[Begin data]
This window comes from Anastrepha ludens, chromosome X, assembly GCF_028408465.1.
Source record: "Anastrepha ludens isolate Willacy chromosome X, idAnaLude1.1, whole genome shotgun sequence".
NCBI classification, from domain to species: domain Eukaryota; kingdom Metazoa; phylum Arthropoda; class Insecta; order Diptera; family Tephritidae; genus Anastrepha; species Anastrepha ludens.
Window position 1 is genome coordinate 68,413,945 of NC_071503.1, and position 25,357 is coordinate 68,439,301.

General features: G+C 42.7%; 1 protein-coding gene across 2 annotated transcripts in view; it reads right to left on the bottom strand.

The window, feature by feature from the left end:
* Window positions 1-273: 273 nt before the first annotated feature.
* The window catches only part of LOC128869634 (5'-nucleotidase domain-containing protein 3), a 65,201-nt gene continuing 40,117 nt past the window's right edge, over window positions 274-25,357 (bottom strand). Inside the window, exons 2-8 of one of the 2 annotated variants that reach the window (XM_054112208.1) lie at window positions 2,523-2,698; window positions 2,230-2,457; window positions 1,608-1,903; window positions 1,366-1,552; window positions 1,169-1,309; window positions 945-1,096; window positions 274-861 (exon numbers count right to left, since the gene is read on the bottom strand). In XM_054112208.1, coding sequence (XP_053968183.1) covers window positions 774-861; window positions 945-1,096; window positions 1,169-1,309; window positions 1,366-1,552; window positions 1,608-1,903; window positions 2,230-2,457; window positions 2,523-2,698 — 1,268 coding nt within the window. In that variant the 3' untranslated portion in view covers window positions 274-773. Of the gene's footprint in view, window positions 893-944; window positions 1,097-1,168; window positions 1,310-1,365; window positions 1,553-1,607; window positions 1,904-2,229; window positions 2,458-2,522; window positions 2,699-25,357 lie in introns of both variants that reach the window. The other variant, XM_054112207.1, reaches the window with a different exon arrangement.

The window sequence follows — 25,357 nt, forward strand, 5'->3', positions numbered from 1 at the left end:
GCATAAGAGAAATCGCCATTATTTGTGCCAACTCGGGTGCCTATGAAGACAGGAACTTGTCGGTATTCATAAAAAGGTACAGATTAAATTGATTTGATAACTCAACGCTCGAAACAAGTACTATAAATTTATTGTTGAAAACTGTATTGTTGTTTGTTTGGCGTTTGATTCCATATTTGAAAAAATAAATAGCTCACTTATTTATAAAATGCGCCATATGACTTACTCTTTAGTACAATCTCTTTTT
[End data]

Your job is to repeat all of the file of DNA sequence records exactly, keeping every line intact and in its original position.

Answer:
This window comes from Anastrepha ludens, chromosome X, assembly GCF_028408465.1.
Source record: "Anastrepha ludens isolate Willacy chromosome X, idAnaLude1.1, whole genome shotgun sequence".
NCBI classification, from domain to species: domain Eukaryota; kingdom Metazoa; phylum Arthropoda; class Insecta; order Diptera; family Tephritidae; genus Anastrepha; species Anastrepha ludens.
Window position 1 is genome coordinate 68,413,945 of NC_071503.1, and position 25,357 is coordinate 68,439,301.

General features: G+C 42.7%; 1 protein-coding gene across 2 annotated transcripts in view; it reads right to left on the bottom strand.

The window, feature by feature from the left end:
* Window positions 1-273: 273 nt before the first annotated feature.
* The window catches only part of LOC128869634 (5'-nucleotidase domain-containing protein 3), a 65,201-nt gene continuing 40,117 nt past the window's right edge, over window positions 274-25,357 (bottom strand). Inside the window, exons 2-8 of one of the 2 annotated variants that reach the window (XM_054112208.1) lie at window positions 2,523-2,698; window positions 2,230-2,457; window positions 1,608-1,903; window positions 1,366-1,552; window positions 1,169-1,309; window positions 945-1,096; window positions 274-861 (exon numbers count right to left, since the gene is read on the bottom strand). In XM_054112208.1, coding sequence (XP_053968183.1) covers window positions 774-861; window positions 945-1,096; window positions 1,169-1,309; window positions 1,366-1,552; window positions 1,608-1,903; window positions 2,230-2,457; window positions 2,523-2,698 — 1,268 coding nt within the window. In that variant the 3' untranslated portion in view covers window positions 274-773. Of the gene's footprint in view, window positions 893-944; window positions 1,097-1,168; window positions 1,310-1,365; window positions 1,553-1,607; window positions 1,904-2,229; window positions 2,458-2,522; window positions 2,699-25,357 lie in introns of both variants that reach the window. The other variant, XM_054112207.1, reaches the window with a different exon arrangement.

The window sequence follows — 25,357 nt, forward strand, 5'->3', positions numbered from 1 at the left end:
GCATAAGAGAAATCGCCATTATTTGTGCCAACTCGGGTGCCTATGAAGACAGGAACTTGTCGGTATTCATAAAAAGGTACAGATTAAATTGATTTGATAACTCAACGCTCGAAACAAGTACTATAAATTTATTGTTGAAAACTGTATTGTTGTTTGTTTGGCGTTTGATTCCATATTTGAAAAAATAAATAGCTCACTTATTTATAAAATGCGCCATATGACTTACTCTTTAGTACAATCTCTTTTT